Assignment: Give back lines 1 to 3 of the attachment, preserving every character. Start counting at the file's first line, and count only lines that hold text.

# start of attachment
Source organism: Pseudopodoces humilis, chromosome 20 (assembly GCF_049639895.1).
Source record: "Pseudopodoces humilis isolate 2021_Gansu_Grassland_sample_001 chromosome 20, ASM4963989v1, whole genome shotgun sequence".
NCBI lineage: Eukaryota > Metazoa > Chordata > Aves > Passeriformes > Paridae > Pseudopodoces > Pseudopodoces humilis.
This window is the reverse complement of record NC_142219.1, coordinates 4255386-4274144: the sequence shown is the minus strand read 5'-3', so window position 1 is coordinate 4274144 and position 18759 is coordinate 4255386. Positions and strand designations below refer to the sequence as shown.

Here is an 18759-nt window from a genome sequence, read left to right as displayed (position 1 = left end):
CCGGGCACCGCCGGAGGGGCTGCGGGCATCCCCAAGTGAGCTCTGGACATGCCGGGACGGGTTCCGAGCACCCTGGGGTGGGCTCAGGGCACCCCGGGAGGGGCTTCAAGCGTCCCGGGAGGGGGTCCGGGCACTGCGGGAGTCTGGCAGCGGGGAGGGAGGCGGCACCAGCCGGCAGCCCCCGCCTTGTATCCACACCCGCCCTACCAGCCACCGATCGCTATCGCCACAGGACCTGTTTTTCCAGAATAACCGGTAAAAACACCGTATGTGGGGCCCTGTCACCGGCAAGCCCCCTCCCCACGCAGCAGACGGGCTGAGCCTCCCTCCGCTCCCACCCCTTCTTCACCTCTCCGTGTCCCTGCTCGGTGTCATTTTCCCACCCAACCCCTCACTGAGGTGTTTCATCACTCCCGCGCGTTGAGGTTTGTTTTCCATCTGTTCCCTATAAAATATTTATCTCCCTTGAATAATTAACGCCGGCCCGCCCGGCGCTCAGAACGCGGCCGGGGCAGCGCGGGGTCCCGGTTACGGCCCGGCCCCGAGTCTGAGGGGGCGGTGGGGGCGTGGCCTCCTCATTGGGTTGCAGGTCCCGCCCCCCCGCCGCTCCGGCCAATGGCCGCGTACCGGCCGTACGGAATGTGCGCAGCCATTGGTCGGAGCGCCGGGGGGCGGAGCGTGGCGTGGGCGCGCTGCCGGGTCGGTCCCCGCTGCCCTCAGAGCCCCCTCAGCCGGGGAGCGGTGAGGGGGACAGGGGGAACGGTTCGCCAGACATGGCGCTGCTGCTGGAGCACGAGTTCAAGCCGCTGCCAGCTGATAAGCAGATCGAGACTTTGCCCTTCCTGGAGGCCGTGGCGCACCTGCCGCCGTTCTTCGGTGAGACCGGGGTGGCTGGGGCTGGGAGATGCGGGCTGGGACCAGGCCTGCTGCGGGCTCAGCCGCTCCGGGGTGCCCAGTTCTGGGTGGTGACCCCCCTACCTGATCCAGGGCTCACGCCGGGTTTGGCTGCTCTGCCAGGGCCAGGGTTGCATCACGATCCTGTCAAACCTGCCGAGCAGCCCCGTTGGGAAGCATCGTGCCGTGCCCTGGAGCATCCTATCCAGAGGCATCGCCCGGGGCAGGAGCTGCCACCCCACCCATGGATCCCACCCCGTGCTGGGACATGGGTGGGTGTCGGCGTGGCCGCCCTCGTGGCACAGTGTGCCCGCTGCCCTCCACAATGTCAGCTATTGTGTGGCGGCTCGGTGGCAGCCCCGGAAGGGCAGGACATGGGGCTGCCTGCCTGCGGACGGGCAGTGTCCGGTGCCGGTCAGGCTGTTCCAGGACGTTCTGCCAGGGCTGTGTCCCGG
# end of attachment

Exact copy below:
Source organism: Pseudopodoces humilis, chromosome 20 (assembly GCF_049639895.1).
Source record: "Pseudopodoces humilis isolate 2021_Gansu_Grassland_sample_001 chromosome 20, ASM4963989v1, whole genome shotgun sequence".
NCBI lineage: Eukaryota > Metazoa > Chordata > Aves > Passeriformes > Paridae > Pseudopodoces > Pseudopodoces humilis.